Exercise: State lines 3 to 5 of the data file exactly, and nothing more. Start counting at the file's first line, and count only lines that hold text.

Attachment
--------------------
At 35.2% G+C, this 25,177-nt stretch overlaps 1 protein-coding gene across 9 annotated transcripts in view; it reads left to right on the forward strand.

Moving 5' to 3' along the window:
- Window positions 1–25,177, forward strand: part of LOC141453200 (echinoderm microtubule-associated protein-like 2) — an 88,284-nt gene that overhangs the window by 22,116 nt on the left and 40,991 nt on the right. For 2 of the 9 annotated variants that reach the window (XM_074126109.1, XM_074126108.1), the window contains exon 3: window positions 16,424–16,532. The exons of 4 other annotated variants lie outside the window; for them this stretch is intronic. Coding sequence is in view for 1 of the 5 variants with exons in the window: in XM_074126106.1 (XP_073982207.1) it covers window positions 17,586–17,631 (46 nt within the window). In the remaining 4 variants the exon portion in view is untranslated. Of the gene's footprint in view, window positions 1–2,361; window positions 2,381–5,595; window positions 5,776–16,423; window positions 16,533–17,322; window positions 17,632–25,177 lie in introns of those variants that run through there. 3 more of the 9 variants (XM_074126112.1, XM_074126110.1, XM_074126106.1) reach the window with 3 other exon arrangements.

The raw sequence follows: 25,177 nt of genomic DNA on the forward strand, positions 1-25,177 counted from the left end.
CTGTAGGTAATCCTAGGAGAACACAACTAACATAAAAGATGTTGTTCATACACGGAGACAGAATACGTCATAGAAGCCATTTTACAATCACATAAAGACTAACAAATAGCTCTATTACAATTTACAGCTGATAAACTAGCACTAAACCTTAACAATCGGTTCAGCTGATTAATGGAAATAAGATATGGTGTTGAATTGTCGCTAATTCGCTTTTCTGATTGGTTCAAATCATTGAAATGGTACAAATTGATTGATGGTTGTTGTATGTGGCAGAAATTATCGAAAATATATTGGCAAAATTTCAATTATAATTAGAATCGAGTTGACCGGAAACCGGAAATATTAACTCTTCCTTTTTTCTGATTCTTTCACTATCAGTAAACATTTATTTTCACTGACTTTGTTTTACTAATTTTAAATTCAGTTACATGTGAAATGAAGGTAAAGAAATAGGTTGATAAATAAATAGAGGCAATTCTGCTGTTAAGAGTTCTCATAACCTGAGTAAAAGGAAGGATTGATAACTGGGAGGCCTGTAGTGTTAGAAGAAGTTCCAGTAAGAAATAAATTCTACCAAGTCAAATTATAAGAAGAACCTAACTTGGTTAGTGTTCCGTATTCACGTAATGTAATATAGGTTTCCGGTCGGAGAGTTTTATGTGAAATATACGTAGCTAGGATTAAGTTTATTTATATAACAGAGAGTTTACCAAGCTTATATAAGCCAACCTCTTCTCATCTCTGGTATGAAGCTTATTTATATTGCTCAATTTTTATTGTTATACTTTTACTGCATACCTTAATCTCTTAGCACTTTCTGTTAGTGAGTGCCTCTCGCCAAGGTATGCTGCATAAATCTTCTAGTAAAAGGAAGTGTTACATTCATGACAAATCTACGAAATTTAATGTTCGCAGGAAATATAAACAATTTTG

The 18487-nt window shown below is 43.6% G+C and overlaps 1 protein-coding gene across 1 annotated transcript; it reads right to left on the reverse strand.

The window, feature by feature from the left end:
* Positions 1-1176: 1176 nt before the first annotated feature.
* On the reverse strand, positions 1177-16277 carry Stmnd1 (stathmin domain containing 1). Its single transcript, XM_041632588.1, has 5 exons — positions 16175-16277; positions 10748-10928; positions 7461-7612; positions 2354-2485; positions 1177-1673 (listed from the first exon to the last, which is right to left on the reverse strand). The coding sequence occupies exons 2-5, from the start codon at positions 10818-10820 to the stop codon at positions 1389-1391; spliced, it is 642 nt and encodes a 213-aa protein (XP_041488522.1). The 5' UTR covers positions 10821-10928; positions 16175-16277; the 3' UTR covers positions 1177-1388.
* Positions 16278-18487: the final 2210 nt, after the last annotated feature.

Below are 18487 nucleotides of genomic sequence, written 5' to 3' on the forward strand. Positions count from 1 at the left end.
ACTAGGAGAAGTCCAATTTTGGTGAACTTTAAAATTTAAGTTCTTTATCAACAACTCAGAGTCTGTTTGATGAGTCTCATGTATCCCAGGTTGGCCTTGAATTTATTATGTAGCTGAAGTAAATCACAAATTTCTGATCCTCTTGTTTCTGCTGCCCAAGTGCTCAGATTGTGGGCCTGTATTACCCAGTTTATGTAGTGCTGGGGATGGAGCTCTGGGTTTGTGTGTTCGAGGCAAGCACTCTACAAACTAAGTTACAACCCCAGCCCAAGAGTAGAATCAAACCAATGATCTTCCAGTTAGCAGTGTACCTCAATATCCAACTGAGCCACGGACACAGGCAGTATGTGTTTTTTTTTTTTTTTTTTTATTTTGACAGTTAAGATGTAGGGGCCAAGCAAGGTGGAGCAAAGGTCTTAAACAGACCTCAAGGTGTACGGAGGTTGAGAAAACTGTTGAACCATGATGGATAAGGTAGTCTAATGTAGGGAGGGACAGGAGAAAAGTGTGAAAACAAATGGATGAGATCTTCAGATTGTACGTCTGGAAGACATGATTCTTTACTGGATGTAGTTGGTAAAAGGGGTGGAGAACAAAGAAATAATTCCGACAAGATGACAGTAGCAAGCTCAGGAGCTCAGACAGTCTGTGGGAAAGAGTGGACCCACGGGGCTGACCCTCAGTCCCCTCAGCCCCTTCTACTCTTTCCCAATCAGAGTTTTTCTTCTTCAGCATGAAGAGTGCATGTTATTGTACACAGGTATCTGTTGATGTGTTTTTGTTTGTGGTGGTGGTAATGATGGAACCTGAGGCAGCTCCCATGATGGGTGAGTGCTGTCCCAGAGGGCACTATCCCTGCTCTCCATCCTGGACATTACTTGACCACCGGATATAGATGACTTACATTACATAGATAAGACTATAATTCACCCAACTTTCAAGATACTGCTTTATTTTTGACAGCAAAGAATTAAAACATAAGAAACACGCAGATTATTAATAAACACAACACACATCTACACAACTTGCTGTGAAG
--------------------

- Window positions 1–25,177, forward strand: part of LOC141453200 (echinoderm microtubule-associated protein-like 2) — an 88,284-nt gene that overhangs the window by 22,116 nt on the left and 40,991 nt on the right. For 2 of the 9 annotated variants that reach the window (XM_074126109.1, XM_074126108.1), the window contains exon 3: window positions 16,424–16,532. The exons of 4 other annotated variants lie outside the window; for them this stretch is intronic. Coding sequence is in view for 1 of the 5 variants with exons in the window: in XM_074126106.1 (XP_073982207.1) it covers window positions 17,586–17,631 (46 nt within the window). In the remaining 4 variants the exon portion in view is untranslated. Of the gene's footprint in view, window positions 1–2,361; window positions 2,381–5,595; window positions 5,776–16,423; window positions 16,533–17,322; window positions 17,632–25,177 lie in introns of those variants that run through there. 3 more of the 9 variants (XM_074126112.1, XM_074126110.1, XM_074126106.1) reach the window with 3 other exon arrangements.

The raw sequence follows: 25,177 nt of genomic DNA on the forward strand, positions 1-25,177 counted from the left end.
CTGTAGGTAATCCTAGGAGAACACAACTAACATAAAAGATGTTGTTCATACACGGAGACAGAATACGTCATAGAAGCCATTTTACAATCACATAAAGACTAACAAATAGCTCTATTACAATTTACAGCTGATAAACTAGCACTAAACCTTAACAATCGGTTCAGCTGATTAATGGAAATAAGATATGGTGTTGAATTGTCGCTAATTCGCTTTTCTGATTGGTTCAAATCATTGAAATGGTACAAATTGATTGATGGTTGTTGTATGTGGCAGAAATTATCGAAAATATATTGGCAAAATTTCAATTATAATTAGAATCGAGTTGACCGGAAACCGGAAATATTAACTCTTCCTTTTTTCTGATTCTTTCACTATCAGTAAACATTTATTTTCACTGACTTTGTTTTACTAATTTTAAATTCAGTTACATGTGAAATGAAGGTAAAGAAATAGGTTGATAAATAAATAGAGGCAATTCTGCTGTTAAGAGTTCTCATAACCTGAGTAAAAGGAAGGATTGATAACTGGGAGGCCTGTAGTGTTAGAAGAAGTTCCAGTAAGAAATAAATTCTACCAAGTCAAATTATAAGAAGAACCTAACTTGGTTAGTGTTCCGTATTCACGTAATGTAATATAGGTTTCCGGTCGGAGAGTTTTATGTGAAATATACGTAGCTAGGATTAAGTTTATTTATATAACAGAGAGTTTACCAAGCTTATATAAGCCAACCTCTTCTCATCTCTGGTATGAAGCTTATTTATATTGCTCAATTTTTATTGTTATACTTTTACTGCATACCTTAATCTCTTAGCACTTTCTGTTAGTGAGTGCCTCTCGCCAAGGTATGCTGCATAAATCTTCTAGTAAAAGGAAGTGTTACATTCATGACAAATCTACGAAATTTAATGTTCGCAGGAAATATAAACAATTTTG